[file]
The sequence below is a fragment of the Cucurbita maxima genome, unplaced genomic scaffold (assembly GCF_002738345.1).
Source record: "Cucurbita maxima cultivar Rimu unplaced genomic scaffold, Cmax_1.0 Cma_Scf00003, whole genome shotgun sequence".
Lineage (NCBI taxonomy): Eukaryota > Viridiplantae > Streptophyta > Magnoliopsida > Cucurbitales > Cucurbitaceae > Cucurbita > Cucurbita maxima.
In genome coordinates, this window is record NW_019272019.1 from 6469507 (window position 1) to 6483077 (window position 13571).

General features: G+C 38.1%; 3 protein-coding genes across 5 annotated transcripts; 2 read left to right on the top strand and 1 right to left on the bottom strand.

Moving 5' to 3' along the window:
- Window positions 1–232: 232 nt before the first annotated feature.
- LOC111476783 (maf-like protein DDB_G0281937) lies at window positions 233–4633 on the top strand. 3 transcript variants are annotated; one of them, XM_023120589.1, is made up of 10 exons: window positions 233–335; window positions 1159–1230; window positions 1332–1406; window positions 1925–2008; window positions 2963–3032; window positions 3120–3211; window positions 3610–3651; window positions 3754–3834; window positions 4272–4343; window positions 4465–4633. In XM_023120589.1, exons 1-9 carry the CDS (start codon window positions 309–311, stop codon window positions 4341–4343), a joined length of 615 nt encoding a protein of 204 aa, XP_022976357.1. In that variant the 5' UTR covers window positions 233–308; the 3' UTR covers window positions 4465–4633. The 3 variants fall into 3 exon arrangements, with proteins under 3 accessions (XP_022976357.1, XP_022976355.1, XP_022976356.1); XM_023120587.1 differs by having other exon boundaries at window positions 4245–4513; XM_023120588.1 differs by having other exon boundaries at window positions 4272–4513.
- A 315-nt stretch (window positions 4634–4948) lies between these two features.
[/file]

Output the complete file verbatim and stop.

The sequence below is a fragment of the Cucurbita maxima genome, unplaced genomic scaffold (assembly GCF_002738345.1).
Source record: "Cucurbita maxima cultivar Rimu unplaced genomic scaffold, Cmax_1.0 Cma_Scf00003, whole genome shotgun sequence".
Lineage (NCBI taxonomy): Eukaryota > Viridiplantae > Streptophyta > Magnoliopsida > Cucurbitales > Cucurbitaceae > Cucurbita > Cucurbita maxima.
In genome coordinates, this window is record NW_019272019.1 from 6469507 (window position 1) to 6483077 (window position 13571).

General features: G+C 38.1%; 3 protein-coding genes across 5 annotated transcripts; 2 read left to right on the top strand and 1 right to left on the bottom strand.

Moving 5' to 3' along the window:
- Window positions 1–232: 232 nt before the first annotated feature.
- LOC111476783 (maf-like protein DDB_G0281937) lies at window positions 233–4633 on the top strand. 3 transcript variants are annotated; one of them, XM_023120589.1, is made up of 10 exons: window positions 233–335; window positions 1159–1230; window positions 1332–1406; window positions 1925–2008; window positions 2963–3032; window positions 3120–3211; window positions 3610–3651; window positions 3754–3834; window positions 4272–4343; window positions 4465–4633. In XM_023120589.1, exons 1-9 carry the CDS (start codon window positions 309–311, stop codon window positions 4341–4343), a joined length of 615 nt encoding a protein of 204 aa, XP_022976357.1. In that variant the 5' UTR covers window positions 233–308; the 3' UTR covers window positions 4465–4633. The 3 variants fall into 3 exon arrangements, with proteins under 3 accessions (XP_022976357.1, XP_022976355.1, XP_022976356.1); XM_023120587.1 differs by having other exon boundaries at window positions 4245–4513; XM_023120588.1 differs by having other exon boundaries at window positions 4272–4513.
- A 315-nt stretch (window positions 4634–4948) lies between these two features.